Tuesday, 31 July 2012

Napoleon's Egyptian Campaign as a Wargame by Adrian Gilbert part 1

I've always had a fondness for Napoleon's Campaign in Egypt, partly down to a fascination with the lovely Minifigs S Range figures for the conflict (see above).

This post is the first in a three post mini series on the conflict, comprising two articles by Adrian Gilbert and some uniform notes for the British Army bu Philip Haythornthwaite.

The first article by Adrian Gilbert appeared in Wargamer's Newsletter #149 in August 1974.

Napoleon's Egyptian Campaign as a Wargame by Adrian Gilbert, part 2

From Wargamer's Newsletter #150 of September 1974

The British Army in Egypt 1801 by Philip Haythornthwaite

Intended as a supplement to the information provided by Adrian Gilbert in his two articles on Napoleon's Egyptian Campaign as a Wargame in Wargamer's Newsletter #149 & 150 in August and September 1974,this article was published in Wargamer's Newsletter #152 of November 1974

Friday, 27 July 2012

More Prof MAR Barker

Following my earlier post of Prof MAR Barker's Confessions of a Fantasy Gamer from Wargamer's Newsletter #199 of October 1978, I am adding two further items:

the first is the covering letter accompanying that article, also published in WN 199

and the second is from The American Scene series, this time from WN #144 March 1974

Tuesday, 24 July 2012

Airfix Waterloo Wargame 1975 - Description of the Battle

With thanks to Airfix for permission to post the contents of the booklet accompanying the game and to Alan for the scans.

The booklet had three sections - description of the battle, construction and painting, and rules. These are reproduced section by section here and in the next two posts.

Airfix have indicated they might consider re-releasing the game in 2015 for the bicentenary, if there is support for this.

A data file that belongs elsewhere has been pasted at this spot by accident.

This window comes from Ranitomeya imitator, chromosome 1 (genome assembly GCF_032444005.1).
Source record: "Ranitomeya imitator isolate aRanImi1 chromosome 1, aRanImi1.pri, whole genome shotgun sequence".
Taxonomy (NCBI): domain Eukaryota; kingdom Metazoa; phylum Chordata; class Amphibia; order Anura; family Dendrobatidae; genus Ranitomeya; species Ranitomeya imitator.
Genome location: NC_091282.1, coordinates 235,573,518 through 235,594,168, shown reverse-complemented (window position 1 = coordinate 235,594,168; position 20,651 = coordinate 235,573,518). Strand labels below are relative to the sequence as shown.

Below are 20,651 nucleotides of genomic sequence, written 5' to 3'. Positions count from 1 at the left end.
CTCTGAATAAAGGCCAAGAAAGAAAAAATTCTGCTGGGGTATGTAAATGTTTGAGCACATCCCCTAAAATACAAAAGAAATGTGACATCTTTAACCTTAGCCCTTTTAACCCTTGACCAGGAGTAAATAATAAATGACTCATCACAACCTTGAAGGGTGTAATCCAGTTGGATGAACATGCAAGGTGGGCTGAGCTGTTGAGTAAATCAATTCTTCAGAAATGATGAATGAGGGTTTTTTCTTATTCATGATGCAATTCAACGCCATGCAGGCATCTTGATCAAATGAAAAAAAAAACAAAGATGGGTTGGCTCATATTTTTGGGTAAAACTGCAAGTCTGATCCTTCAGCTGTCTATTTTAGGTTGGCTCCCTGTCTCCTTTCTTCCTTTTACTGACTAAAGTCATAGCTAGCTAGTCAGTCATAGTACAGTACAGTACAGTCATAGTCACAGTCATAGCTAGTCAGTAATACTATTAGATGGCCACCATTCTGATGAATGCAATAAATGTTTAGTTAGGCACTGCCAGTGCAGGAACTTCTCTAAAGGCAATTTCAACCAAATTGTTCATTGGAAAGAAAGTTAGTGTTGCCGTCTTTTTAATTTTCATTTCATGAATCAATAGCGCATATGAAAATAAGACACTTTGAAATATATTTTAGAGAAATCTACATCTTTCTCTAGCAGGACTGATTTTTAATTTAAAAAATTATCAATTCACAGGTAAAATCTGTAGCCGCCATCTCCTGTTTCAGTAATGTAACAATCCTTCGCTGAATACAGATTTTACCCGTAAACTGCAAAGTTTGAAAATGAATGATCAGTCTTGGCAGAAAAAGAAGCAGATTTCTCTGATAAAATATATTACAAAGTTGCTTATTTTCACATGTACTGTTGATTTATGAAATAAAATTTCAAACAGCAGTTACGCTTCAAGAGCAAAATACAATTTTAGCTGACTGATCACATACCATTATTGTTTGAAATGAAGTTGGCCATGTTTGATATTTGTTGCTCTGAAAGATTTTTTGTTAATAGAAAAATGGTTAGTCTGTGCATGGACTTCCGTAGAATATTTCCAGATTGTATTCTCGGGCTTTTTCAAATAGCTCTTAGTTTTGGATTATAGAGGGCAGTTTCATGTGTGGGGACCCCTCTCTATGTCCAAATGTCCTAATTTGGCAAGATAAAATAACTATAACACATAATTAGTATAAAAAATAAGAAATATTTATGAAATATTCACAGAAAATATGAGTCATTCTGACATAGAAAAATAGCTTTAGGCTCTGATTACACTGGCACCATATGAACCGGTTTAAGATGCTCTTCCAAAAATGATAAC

Airfix Waterloo Wargame 1975 - Construction and Painting

With thanks to Airfix for permission to post these, and to Alan for the scans.

Airfix Waterloo Wargame 1975 - The Rules

Again with thanks to Airfix for the permission to post these and to Alan for providing the scans.

Saturday, 21 July 2012

Airfix Waterloo Wargame

My thanks to Alan for his permission to re-post these pictures and some text from his recent posts on the Airfix Tribute Forum

There is a previous Vintage Wargaming post here with a scan of the original advert. This came from 1976 which gives an approximate date for its release.

While I have some hard plastic Airfix Napoleonic figures which obviously are pieces from the game, I hadn't seen the other contents of the set, and there are few pictures of it on the internet anywhere.

Alan writes:

The game itself is pretty simple. Each side moves 15,000 men each turn and then the clock is moved on 15 minutes. Combat occurs when two or more opposing units come into contact or if they are in range of artillery. The number of men plus whether Napoleon or Wellington are with them for morale and whether any are in a stronghold and the throw of the dice are all taken into account and the winner decided. Napoleon must take 30,000 allies by 4.30pm or Wellington wins. There isn't much more to it than that really, but it's good fun!

First, some images of the mat:

Then the figures:

Game equipment:

The calipers.

Alan writes there is a set for each player/team. They are pretty self explanatory. A straight line under infantry, artillery or cavalry shows how far they can move on road in a go. A bumpy line underneath is how far they can travel on rough terrain. And the 10 is whether pieces are in artillery range. All units are in centimeters. 1cm = 100 yards.

The time/loss dial

Alan writes - again, self explanatory. Each move the player can move 15,000 troops and then the clock is moved on 15 minutes. Napoleon has to take 30,000 of Wellington's troops by the time the clock reaches 4.30pm (20th move) otherwise it is assumed that Blucher has arrived in sufficient force to help Wellington to win the battle.

The booklet (history, uniforms and rules)

Friday, 20 July 2012

Operation Warboard revisited

I know it is easy to miss new comments made on earlier posts here (which is the reason for the recent comments section on the right hand column of the blog page).

Just below that is the popular posts section, and you can see there that the Operation Warboard post is the fourth most popular of all time on Vintage Wargaming.

I thought therefore I would draw attention to the comment left today by John Curry of the History of Wargaming project, saying that he has tracked down the co-author of the book and is preparing it for republication in a few months.

Wednesday, 18 July 2012

The Confessions of a Fantasy Gamer, by Prof MAR Barker

From Wargamer's Newsletter #199 from October 1978